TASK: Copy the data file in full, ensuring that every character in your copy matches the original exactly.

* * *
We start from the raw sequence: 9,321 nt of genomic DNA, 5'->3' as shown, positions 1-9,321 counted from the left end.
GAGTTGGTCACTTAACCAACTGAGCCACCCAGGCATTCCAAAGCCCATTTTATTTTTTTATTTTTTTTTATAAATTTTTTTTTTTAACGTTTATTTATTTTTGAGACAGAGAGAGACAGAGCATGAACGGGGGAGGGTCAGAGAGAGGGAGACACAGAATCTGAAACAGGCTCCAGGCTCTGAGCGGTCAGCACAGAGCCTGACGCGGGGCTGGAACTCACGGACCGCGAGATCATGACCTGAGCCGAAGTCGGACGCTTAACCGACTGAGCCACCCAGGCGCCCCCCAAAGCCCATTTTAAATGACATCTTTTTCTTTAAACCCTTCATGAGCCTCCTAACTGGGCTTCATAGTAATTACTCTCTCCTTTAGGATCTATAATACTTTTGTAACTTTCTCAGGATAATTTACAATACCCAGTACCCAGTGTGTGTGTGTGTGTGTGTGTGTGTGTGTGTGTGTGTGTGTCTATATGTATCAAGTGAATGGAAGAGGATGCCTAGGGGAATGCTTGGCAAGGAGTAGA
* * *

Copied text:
We start from the raw sequence: 9,321 nt of genomic DNA, 5'->3' as shown, positions 1-9,321 counted from the left end.
GAGTTGGTCACTTAACCAACTGAGCCACCCAGGCATTCCAAAGCCCATTTTATTTTTTTATTTTTTTTTATAAATTTTTTTTTTTAACGTTTATTTATTTTTGAGACAGAGAGAGACAGAGCATGAACGGGGGAGGGTCAGAGAGAGGGAGACACAGAATCTGAAACAGGCTCCAGGCTCTGAGCGGTCAGCACAGAGCCTGACGCGGGGCTGGAACTCACGGACCGCGAGATCATGACCTGAGCCGAAGTCGGACGCTTAACCGACTGAGCCACCCAGGCGCCCCCCAAAGCCCATTTTAAATGACATCTTTTTCTTTAAACCCTTCATGAGCCTCCTAACTGGGCTTCATAGTAATTACTCTCTCCTTTAGGATCTATAATACTTTTGTAACTTTCTCAGGATAATTTACAATACCCAGTACCCAGTGTGTGTGTGTGTGTGTGTGTGTGTGTGTGTGTGTGTGTGTCTATATGTATCAAGTGAATGGAAGAGGATGCCTAGGGGAATGCTTGGCAAGGAGTAGA